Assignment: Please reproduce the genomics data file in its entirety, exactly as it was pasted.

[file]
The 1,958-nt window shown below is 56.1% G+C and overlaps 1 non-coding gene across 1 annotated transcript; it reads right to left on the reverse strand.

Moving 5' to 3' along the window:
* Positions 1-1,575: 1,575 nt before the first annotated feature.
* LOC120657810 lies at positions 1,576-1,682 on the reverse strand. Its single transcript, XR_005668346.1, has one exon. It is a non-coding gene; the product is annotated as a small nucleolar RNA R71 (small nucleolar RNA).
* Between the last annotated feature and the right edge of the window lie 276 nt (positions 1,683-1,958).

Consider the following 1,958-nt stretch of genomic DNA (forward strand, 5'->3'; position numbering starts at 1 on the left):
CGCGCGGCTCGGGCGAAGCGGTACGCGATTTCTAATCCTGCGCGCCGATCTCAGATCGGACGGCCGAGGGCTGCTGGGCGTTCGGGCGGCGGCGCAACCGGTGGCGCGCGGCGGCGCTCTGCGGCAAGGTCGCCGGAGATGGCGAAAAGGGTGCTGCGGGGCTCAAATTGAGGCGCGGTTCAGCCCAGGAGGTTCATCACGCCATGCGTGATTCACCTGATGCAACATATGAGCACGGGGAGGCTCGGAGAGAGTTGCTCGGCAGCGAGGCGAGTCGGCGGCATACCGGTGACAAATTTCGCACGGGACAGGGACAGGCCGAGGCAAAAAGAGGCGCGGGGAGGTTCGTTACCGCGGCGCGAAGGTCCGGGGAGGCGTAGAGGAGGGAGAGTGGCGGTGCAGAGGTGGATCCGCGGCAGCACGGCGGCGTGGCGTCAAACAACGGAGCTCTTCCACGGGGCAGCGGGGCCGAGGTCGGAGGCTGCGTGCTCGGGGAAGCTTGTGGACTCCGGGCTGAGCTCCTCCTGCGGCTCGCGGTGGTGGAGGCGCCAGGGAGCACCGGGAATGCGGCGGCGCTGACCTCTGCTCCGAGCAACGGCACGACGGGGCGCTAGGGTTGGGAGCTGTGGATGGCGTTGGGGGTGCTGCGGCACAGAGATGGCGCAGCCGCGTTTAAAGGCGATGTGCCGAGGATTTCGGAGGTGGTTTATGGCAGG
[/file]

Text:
The 1,958-nt window shown below is 56.1% G+C and overlaps 1 non-coding gene across 1 annotated transcript; it reads right to left on the reverse strand.

Moving 5' to 3' along the window:
* Positions 1-1,575: 1,575 nt before the first annotated feature.
* LOC120657810 lies at positions 1,576-1,682 on the reverse strand. Its single transcript, XR_005668346.1, has one exon. It is a non-coding gene; the product is annotated as a small nucleolar RNA R71 (small nucleolar RNA).
* Between the last annotated feature and the right edge of the window lie 276 nt (positions 1,683-1,958).

Consider the following 1,958-nt stretch of genomic DNA (forward strand, 5'->3'; position numbering starts at 1 on the left):
CGCGCGGCTCGGGCGAAGCGGTACGCGATTTCTAATCCTGCGCGCCGATCTCAGATCGGACGGCCGAGGGCTGCTGGGCGTTCGGGCGGCGGCGCAACCGGTGGCGCGCGGCGGCGCTCTGCGGCAAGGTCGCCGGAGATGGCGAAAAGGGTGCTGCGGGGCTCAAATTGAGGCGCGGTTCAGCCCAGGAGGTTCATCACGCCATGCGTGATTCACCTGATGCAACATATGAGCACGGGGAGGCTCGGAGAGAGTTGCTCGGCAGCGAGGCGAGTCGGCGGCATACCGGTGACAAATTTCGCACGGGACAGGGACAGGCCGAGGCAAAAAGAGGCGCGGGGAGGTTCGTTACCGCGGCGCGAAGGTCCGGGGAGGCGTAGAGGAGGGAGAGTGGCGGTGCAGAGGTGGATCCGCGGCAGCACGGCGGCGTGGCGTCAAACAACGGAGCTCTTCCACGGGGCAGCGGGGCCGAGGTCGGAGGCTGCGTGCTCGGGGAAGCTTGTGGACTCCGGGCTGAGCTCCTCCTGCGGCTCGCGGTGGTGGAGGCGCCAGGGAGCACCGGGAATGCGGCGGCGCTGACCTCTGCTCCGAGCAACGGCACGACGGGGCGCTAGGGTTGGGAGCTGTGGATGGCGTTGGGGGTGCTGCGGCACAGAGATGGCGCAGCCGCGTTTAAAGGCGATGTGCCGAGGATTTCGGAGGTGGTTTATGGCAGG